“This is the gentleman I told you may consider adopting you if this weekend goes well,” Randy replied with a smile.

 

“Big whoop, just another loser who’ll bring me back first chance he gets,” William retorted angrily.  “Why you wastin’ my time with this crap?” he added while looking to Mike and me.

 

“Because that’s what my fiancé and I do, we help kids who need it.  And we’d like to help you, too, if you’ll let us.”

 

“Yeah, c’mon dude,” Mike interjected cheerfully.  “We’ll have lots of fun this weekend.”

 

“But why me?” he asked, confusion filling his few words.

 

“Well, one of the boy’s we’re in the process of adopting is your brother.”

 

“What the hell you talkin’ ‘bout, mister?  I ain’t got no brother,” he protested loudly in a higher pitched voice than you’d normally expect to hear from a kid his age.

 

“Yes, you do, William, and he’d like to finally meet and get to know you,” I replied.  “By the way, do you prefer William or something else?”

 

“The few kids ‘round this hole that I kinda like all call me Will.”

 

“Then, Will it is,” I agreed as I extended my hand.  It took a few seconds, but he tentatively latched on and we shared a civil, if perfunctory, shake.  “Are you ready to go?” I asked when we let go of each other.

 

“You’re really serious ‘bout this?” Will asked in surprise.

 

“I wouldn’t be here if I weren’t.”  I turned to Clayton and asked, “Do I need to fill out any paperwork to have Will released into my custody until Monday?”

 

“Oh, you’ll bring the little snot back, I’m sure of that, Tom,” Clayton retorted with attitude as Randy rolled his eyes at his boss’ answer.  I watched Will shrink into his chair a little on that comment.

 

“Randy, would you do me a favor and wait by the front door with the boys?” I asked.

 

“Sure, let’s go you two,” he answered, happy to be out of Clayton’s sight.

 

Once the three were on their way and safely out of earshot, I glared at Clayton and asked, “Could I offer you a little bit of friendly advice?”

 

“I can’t stop you from giving it, doesn’t mean I’m going to listen to it.”

 

“Why am I not surprised by that?” I commented before adding, “Have you ever heard the phrase, ‘Nastiness works, but friendly persuasion achieves better results’?

 

“Never.  Just what are you insinuating by that?”

 

“I’m not insinuating a damn thing you pompous ass, I’m flat out stating it.  You may have a PhD, but it’s one of those useless pieces of scrap paper that means nothing more than ‘Piled Higher and Deeper’.  You obviously don’t know a flippin’ thing about working with people.  You treat your subordinates and residents like dirt simply because they don’t have the education you have, and you don’t believe you should be forced to share the same space with such lowly individuals.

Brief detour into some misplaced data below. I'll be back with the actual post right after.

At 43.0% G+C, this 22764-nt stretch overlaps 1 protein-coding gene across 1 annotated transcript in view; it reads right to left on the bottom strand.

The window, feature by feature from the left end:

“Lording that over the people around you will do nothing but instill resentment and anger in them.  And if you keep it up, one of two things will eventually happen.  Either you’ll be fired for creating a toxic work environment, or everyone else who works here will quit because they got tired of your never-ending ego trip.  And once that happens, you’ll still be fired.”  I stood to make my exit, then turned back around and added, “Oh, and one more thing, it’s Mr. Wright to you, Clayton.”

 

While the man was too stunned at my rant to formulate a response, I beat a hasty retreat and soon enough, was bearing down on the trio patiently waiting by the exit for me.  As I strode across the lobby, I said, “Randy, thanks for your help in making this happen.  We’ll have Will back by noon Monday.  Boys, let’s get while the gettin’s good,” I added with a grin.  On that note, I grabbed Mike’s hand with my right, Will’s bag with my left and we headed out into the sunny afternoon, Will following along like a lost puppy dog.

 

Once outside, I handed the key fob to Mike and said, “Go ahead and saddle up pardner, we’ll be right there.”  As soon as he was gone, I laid my hand on Will’s shoulder and commented, “I hope you’ll give us a fair chance this weekend.”

 

“I’ll think about it, but don’t hold your breath, mister,” he grumped.  “I still don’t get why you’re doing this.  Nobody’s wanted me the last fifteen damn years, why should I think this time will turn out any different?”